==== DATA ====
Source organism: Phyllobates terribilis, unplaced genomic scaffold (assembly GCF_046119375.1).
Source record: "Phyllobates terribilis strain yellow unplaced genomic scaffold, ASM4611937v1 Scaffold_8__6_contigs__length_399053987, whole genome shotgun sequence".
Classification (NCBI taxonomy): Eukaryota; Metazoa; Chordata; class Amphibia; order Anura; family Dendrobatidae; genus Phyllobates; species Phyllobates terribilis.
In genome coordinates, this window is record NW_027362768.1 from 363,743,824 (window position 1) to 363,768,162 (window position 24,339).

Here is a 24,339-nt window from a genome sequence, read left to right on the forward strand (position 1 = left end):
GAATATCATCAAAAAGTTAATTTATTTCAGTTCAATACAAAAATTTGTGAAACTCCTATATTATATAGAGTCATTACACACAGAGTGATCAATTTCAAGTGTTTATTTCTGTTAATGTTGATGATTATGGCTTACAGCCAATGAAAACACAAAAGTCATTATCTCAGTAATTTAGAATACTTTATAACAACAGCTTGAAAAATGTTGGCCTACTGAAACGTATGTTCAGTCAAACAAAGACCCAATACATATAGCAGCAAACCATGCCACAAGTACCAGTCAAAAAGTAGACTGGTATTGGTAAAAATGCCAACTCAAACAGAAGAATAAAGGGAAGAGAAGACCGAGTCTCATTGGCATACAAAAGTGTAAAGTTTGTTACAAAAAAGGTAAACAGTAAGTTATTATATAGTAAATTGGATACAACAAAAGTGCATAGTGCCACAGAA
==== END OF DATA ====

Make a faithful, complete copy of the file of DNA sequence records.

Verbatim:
Source organism: Phyllobates terribilis, unplaced genomic scaffold (assembly GCF_046119375.1).
Source record: "Phyllobates terribilis strain yellow unplaced genomic scaffold, ASM4611937v1 Scaffold_8__6_contigs__length_399053987, whole genome shotgun sequence".
Classification (NCBI taxonomy): Eukaryota; Metazoa; Chordata; class Amphibia; order Anura; family Dendrobatidae; genus Phyllobates; species Phyllobates terribilis.
In genome coordinates, this window is record NW_027362768.1 from 363,743,824 (window position 1) to 363,768,162 (window position 24,339).

Here is a 24,339-nt window from a genome sequence, read left to right on the forward strand (position 1 = left end):
GAATATCATCAAAAAGTTAATTTATTTCAGTTCAATACAAAAATTTGTGAAACTCCTATATTATATAGAGTCATTACACACAGAGTGATCAATTTCAAGTGTTTATTTCTGTTAATGTTGATGATTATGGCTTACAGCCAATGAAAACACAAAAGTCATTATCTCAGTAATTTAGAATACTTTATAACAACAGCTTGAAAAATGTTGGCCTACTGAAACGTATGTTCAGTCAAACAAAGACCCAATACATATAGCAGCAAACCATGCCACAAGTACCAGTCAAAAAGTAGACTGGTATTGGTAAAAATGCCAACTCAAACAGAAGAATAAAGGGAAGAGAAGACCGAGTCTCATTGGCATACAAAAGTGTAAAGTTTGTTACAAAAAAGGTAAACAGTAAGTTATTATATAGTAAATTGGATACAACAAAAGTGCATAGTGCCACAGAA